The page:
From our Visit to Valtos/Parga---
To Hell and Back!

Once upon a time there was a place called the Nekromanteion (oracle of the dead). It was built in the 4th century BC. It was on an island in a swampy lake, part of the estuary of the river Styx.

Here, pilgrims could visit the dead, after suitable preparation by the priests.

Of course, to reach the island, one had to pay the ferryman--

.The place declined in importance from the second century AD, but a Christian church was built there in the 18th Century. Then, in the 1950s, probably as part of the campaign against malaria, the lake was drained. By now the river was called the Acheron. And the locals turned the land to agriculture. The Nekromanteion is on the mound in the centre of the picture above, already being encroached upon by modern housing. But then, the secrets of this ancient holy place weren't fully revealed until as late as 1977.


The beautifully fashioned walls are very thick, and contain secret passages.

The pilgrims had to be prepared to meet the dead. They were fed on juniper berries and ouzo for three days, then led through a labyrinth into a darkened inner sanctum, then descended into the dimly lit sacred room, the palace of Hades and Persephone, where the ghosts of the dead came to communicate with the pilgrims.

-and here it is, with Kathryn awaiting the souls of the dead!

Of course, after that diet, the pilgrims were drugged and confused, and ready to believe anything. The archeologists found a mechanism by which the priests lowered images of the dead into the chamber to fool the pilgrims. The pilgrims were then sent home a different route, so they couldn't reveal their experiences to the next pilgrims to come.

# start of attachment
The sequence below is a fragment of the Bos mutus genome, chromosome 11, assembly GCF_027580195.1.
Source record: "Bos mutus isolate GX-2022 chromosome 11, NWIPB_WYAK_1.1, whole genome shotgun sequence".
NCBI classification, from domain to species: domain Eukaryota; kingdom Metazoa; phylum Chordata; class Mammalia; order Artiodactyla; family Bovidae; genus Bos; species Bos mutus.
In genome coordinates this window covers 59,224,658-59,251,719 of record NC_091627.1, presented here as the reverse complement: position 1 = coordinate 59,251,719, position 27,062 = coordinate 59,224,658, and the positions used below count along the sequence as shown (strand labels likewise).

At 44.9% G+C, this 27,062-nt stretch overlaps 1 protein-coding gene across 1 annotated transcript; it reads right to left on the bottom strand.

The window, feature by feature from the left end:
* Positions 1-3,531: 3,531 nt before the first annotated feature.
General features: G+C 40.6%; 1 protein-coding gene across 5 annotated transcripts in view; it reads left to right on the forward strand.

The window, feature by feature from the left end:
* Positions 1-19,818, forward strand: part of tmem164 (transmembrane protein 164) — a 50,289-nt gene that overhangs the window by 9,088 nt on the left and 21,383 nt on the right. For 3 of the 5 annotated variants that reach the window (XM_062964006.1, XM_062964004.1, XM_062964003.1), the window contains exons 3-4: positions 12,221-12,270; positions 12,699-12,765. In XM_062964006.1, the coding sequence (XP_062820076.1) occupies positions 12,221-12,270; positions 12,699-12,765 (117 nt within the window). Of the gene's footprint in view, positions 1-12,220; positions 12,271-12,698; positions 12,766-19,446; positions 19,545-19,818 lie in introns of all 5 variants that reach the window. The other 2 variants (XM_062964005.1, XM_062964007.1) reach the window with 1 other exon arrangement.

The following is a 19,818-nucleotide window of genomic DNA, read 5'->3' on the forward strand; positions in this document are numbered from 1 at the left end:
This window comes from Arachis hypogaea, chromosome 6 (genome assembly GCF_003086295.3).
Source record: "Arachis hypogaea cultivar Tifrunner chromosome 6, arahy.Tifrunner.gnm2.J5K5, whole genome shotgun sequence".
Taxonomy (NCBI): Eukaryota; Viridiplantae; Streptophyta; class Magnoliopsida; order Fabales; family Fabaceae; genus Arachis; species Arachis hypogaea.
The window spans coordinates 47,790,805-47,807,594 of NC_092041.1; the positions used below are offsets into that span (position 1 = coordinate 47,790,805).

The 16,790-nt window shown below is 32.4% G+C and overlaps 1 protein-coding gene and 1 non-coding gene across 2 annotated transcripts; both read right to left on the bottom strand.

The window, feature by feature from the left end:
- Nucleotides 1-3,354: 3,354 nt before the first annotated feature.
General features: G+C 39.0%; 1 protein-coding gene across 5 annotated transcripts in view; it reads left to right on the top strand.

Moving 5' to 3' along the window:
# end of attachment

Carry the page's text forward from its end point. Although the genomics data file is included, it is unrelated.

After all these centuries, the whole myth becomes reality - and a fraud!


But some still believe you have to pay the ferryman!

The Greek Hades, and the Jewish Sheol (Hell) go back at least to a thousand years BCE.

However, our present traditions about Hades, including paying Charon the ferryman, come from the writings of Virgil, in the first century BCE. This was three hundred years after the Nekromanteion was set up, and so we can understand some of the tradition at least.


The Acheron river was named in mythology as one of the five rivers of Hades, and is today still difficult to explore. It comes through a narrow limestone gorge, fast flowing, cold, and because of shoals, hard to navigate. The ancients would have been reluctant to search for its source. Now identified as the original Styx, it is actually a place of great beauty. Lime in the water gives it a unique colouring. Virgil called it the Cyanne, a very apt name.

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